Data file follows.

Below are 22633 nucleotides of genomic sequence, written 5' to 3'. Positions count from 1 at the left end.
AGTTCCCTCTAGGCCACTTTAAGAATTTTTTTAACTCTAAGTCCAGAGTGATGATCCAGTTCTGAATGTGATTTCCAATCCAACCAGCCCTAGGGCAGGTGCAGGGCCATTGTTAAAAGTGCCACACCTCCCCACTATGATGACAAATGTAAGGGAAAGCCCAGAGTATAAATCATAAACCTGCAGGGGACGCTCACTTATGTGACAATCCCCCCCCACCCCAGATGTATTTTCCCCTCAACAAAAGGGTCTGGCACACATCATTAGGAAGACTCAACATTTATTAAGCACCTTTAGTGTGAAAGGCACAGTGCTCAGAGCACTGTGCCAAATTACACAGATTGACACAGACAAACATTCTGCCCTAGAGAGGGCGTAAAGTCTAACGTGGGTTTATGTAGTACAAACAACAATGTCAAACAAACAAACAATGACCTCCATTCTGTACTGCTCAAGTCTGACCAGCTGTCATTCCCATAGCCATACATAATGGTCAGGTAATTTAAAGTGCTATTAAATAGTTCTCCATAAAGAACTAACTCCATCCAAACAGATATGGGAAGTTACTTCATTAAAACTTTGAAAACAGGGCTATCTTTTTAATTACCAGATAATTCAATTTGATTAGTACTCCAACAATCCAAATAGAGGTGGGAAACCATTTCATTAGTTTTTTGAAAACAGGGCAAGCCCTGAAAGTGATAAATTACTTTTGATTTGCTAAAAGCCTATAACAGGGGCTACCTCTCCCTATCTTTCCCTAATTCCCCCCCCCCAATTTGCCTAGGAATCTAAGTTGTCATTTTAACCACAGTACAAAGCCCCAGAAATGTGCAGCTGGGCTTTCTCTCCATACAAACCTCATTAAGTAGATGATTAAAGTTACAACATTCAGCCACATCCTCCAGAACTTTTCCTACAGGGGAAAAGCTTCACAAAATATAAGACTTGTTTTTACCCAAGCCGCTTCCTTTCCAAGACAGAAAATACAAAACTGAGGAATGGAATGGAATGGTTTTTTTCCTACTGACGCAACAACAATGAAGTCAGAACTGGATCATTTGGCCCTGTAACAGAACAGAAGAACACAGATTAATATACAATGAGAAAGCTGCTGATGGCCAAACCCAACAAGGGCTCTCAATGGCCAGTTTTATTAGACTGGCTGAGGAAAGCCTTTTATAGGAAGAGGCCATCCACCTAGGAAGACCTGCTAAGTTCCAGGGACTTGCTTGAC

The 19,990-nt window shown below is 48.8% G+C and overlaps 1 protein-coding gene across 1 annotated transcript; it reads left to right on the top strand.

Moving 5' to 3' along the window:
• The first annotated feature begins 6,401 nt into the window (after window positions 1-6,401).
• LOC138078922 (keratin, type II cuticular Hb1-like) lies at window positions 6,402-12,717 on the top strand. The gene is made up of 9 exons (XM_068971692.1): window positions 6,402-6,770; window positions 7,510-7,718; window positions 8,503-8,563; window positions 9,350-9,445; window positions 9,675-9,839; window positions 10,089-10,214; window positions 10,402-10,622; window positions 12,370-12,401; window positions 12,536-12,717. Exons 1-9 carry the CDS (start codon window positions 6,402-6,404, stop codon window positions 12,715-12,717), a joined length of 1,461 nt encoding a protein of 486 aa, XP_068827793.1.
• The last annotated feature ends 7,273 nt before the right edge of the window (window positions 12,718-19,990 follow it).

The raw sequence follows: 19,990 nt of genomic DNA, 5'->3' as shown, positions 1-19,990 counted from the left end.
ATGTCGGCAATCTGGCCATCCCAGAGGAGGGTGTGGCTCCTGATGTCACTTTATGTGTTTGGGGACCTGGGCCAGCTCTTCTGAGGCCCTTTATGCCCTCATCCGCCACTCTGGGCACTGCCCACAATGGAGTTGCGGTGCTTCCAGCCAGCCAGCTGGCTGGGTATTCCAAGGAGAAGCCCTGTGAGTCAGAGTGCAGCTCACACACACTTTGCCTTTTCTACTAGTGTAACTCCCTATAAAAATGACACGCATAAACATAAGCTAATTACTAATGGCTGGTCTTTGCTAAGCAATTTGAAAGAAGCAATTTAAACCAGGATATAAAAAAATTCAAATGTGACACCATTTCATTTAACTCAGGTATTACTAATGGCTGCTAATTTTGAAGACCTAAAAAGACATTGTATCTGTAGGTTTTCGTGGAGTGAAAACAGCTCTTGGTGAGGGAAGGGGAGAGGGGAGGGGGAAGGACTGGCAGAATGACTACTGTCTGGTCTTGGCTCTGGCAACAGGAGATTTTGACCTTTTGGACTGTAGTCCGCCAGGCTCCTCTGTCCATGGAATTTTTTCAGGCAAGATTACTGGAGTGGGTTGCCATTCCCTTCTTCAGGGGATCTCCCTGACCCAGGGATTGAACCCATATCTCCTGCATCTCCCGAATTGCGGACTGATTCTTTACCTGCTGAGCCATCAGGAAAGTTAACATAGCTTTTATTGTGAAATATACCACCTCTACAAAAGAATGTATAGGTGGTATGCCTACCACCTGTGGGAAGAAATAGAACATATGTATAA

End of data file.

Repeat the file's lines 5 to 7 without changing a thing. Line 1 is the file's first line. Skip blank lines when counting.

• The first annotated feature begins 6,401 nt into the window (after window positions 1-6,401).
• LOC138078922 (keratin, type II cuticular Hb1-like) lies at window positions 6,402-12,717 on the top strand. The gene is made up of 9 exons (XM_068971692.1): window positions 6,402-6,770; window positions 7,510-7,718; window positions 8,503-8,563; window positions 9,350-9,445; window positions 9,675-9,839; window positions 10,089-10,214; window positions 10,402-10,622; window positions 12,370-12,401; window positions 12,536-12,717. Exons 1-9 carry the CDS (start codon window positions 6,402-6,404, stop codon window positions 12,715-12,717), a joined length of 1,461 nt encoding a protein of 486 aa, XP_068827793.1.
• The last annotated feature ends 7,273 nt before the right edge of the window (window positions 12,718-19,990 follow it).